Henley, A (2014) Abolishing the stigma of punishments served. Criminal Justice Matters, 97 (1). 22 -23. ISSN 0962-7251

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The Benthamite workhouse principle of ‘less eligibility’ dates back to the Poor Law Amendment Act 1834 and, since its application to the sphere of criminal justice, has long dictated that prisoners and other lawbreakers should always be last in the queue for access to scant welfare resources because of the moral censure attached to their behaviour. This continues to be problematic for those advocating penal reform with debates about imprisonment often descending into objections to any material improvement in conditions on the basis that they would be unfair to ‘hard-working taxpayers’ or the supposedly ‘law-abiding majority’. An allied but lesser known principle is that of ‘non-superiority’ which Mannheim (1939) described as ‘the requirement that the condition of the criminal when he has paid the penalty for his crime should be at least not superior to that of the lowest classes of the non-criminal population’.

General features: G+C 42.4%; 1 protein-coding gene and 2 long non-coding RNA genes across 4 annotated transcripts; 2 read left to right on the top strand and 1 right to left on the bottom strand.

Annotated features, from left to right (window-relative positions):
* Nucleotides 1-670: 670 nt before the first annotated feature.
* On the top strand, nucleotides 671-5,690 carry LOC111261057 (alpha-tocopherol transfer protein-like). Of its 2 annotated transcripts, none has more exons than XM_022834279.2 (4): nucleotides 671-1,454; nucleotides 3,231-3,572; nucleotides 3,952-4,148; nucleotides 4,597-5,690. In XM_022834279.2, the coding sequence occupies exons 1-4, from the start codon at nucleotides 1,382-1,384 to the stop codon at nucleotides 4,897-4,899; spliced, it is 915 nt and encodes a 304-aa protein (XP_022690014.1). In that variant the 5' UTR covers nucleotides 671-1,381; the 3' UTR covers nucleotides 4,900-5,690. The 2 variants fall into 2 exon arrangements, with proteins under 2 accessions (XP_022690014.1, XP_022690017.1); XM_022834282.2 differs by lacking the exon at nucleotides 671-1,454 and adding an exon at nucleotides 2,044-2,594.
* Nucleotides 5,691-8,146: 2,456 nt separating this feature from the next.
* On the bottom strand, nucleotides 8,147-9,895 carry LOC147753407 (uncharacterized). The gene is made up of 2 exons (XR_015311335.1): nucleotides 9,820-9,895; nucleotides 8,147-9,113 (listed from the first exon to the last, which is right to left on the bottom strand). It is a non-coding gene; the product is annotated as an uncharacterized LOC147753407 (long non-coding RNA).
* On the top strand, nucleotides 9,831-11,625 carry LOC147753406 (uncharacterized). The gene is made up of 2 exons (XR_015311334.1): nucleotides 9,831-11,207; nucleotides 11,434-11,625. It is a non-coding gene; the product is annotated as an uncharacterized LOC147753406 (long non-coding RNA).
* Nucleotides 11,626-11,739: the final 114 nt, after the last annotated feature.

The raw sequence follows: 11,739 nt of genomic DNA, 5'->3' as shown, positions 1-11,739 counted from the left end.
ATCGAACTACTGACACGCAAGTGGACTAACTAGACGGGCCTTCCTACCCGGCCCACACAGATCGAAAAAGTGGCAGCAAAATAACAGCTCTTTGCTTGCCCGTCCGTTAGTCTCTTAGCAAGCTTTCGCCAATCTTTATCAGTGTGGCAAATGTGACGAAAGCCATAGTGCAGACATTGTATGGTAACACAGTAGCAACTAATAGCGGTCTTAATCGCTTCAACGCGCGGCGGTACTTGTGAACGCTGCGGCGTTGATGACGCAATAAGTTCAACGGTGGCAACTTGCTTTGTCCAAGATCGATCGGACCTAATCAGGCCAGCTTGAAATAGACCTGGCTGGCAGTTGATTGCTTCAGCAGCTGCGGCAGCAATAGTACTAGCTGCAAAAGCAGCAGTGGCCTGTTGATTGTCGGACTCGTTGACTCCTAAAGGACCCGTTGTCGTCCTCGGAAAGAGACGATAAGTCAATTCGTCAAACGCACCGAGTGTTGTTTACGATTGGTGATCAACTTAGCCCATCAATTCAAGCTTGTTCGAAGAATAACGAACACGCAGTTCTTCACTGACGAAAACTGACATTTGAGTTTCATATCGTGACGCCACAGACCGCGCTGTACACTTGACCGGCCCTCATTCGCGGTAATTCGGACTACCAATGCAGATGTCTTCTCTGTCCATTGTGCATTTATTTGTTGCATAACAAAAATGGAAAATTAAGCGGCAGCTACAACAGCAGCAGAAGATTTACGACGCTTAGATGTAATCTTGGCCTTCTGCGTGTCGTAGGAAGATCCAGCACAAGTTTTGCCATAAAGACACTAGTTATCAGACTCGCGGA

Item Type: Article
Subjects: H Social Sciences > HN Social history and conditions. Social problems. Social reform
K Law > K Law (General)
Divisions: Faculty of Humanities and Social Sciences > School of Criminology and Sociology
Depositing User: Symplectic
Date Deposited: 11 Feb 2016 13:34
Last Modified: 20 May 2019 08:08
URI: https://eprints.keele.ac.uk/id/eprint/1429

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